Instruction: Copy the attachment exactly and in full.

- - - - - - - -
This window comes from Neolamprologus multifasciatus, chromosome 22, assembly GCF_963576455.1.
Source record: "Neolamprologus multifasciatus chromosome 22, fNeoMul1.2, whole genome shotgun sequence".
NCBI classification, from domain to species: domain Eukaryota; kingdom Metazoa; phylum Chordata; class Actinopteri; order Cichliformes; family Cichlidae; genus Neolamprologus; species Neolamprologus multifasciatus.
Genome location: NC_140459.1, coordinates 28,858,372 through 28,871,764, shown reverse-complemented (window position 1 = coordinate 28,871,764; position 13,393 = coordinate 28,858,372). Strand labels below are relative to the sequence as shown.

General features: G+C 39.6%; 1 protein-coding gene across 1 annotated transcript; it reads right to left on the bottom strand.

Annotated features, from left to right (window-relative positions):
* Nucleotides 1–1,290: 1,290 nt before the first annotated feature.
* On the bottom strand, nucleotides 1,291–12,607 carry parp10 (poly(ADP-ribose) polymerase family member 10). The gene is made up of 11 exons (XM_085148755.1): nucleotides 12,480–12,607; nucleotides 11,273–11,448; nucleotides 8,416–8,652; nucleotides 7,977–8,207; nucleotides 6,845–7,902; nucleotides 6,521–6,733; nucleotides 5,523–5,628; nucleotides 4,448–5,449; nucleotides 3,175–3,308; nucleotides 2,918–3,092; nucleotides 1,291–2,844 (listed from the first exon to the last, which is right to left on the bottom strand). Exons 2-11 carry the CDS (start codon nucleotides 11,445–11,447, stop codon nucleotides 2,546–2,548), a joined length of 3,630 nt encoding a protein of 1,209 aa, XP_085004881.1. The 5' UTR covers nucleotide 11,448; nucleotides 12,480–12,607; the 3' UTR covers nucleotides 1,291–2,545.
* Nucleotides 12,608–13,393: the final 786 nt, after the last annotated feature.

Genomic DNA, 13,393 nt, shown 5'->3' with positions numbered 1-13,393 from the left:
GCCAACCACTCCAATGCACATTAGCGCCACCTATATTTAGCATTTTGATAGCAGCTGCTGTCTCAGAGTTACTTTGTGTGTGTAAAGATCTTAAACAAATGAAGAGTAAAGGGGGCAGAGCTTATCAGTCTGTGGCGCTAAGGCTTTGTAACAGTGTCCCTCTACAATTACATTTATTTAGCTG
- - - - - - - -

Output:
This window comes from Neolamprologus multifasciatus, chromosome 22, assembly GCF_963576455.1.
Source record: "Neolamprologus multifasciatus chromosome 22, fNeoMul1.2, whole genome shotgun sequence".
NCBI classification, from domain to species: domain Eukaryota; kingdom Metazoa; phylum Chordata; class Actinopteri; order Cichliformes; family Cichlidae; genus Neolamprologus; species Neolamprologus multifasciatus.
Genome location: NC_140459.1, coordinates 28,858,372 through 28,871,764, shown reverse-complemented (window position 1 = coordinate 28,871,764; position 13,393 = coordinate 28,858,372). Strand labels below are relative to the sequence as shown.

General features: G+C 39.6%; 1 protein-coding gene across 1 annotated transcript; it reads right to left on the bottom strand.

Annotated features, from left to right (window-relative positions):
* Nucleotides 1–1,290: 1,290 nt before the first annotated feature.
* On the bottom strand, nucleotides 1,291–12,607 carry parp10 (poly(ADP-ribose) polymerase family member 10). The gene is made up of 11 exons (XM_085148755.1): nucleotides 12,480–12,607; nucleotides 11,273–11,448; nucleotides 8,416–8,652; nucleotides 7,977–8,207; nucleotides 6,845–7,902; nucleotides 6,521–6,733; nucleotides 5,523–5,628; nucleotides 4,448–5,449; nucleotides 3,175–3,308; nucleotides 2,918–3,092; nucleotides 1,291–2,844 (listed from the first exon to the last, which is right to left on the bottom strand). Exons 2-11 carry the CDS (start codon nucleotides 11,445–11,447, stop codon nucleotides 2,546–2,548), a joined length of 3,630 nt encoding a protein of 1,209 aa, XP_085004881.1. The 5' UTR covers nucleotide 11,448; nucleotides 12,480–12,607; the 3' UTR covers nucleotides 1,291–2,545.
* Nucleotides 12,608–13,393: the final 786 nt, after the last annotated feature.

Genomic DNA, 13,393 nt, shown 5'->3' with positions numbered 1-13,393 from the left:
GCCAACCACTCCAATGCACATTAGCGCCACCTATATTTAGCATTTTGATAGCAGCTGCTGTCTCAGAGTTACTTTGTGTGTGTAAAGATCTTAAACAAATGAAGAGTAAAGGGGGCAGAGCTTATCAGTCTGTGGCGCTAAGGCTTTGTAACAGTGTCCCTCTACAATTACATTTATTTAGCTG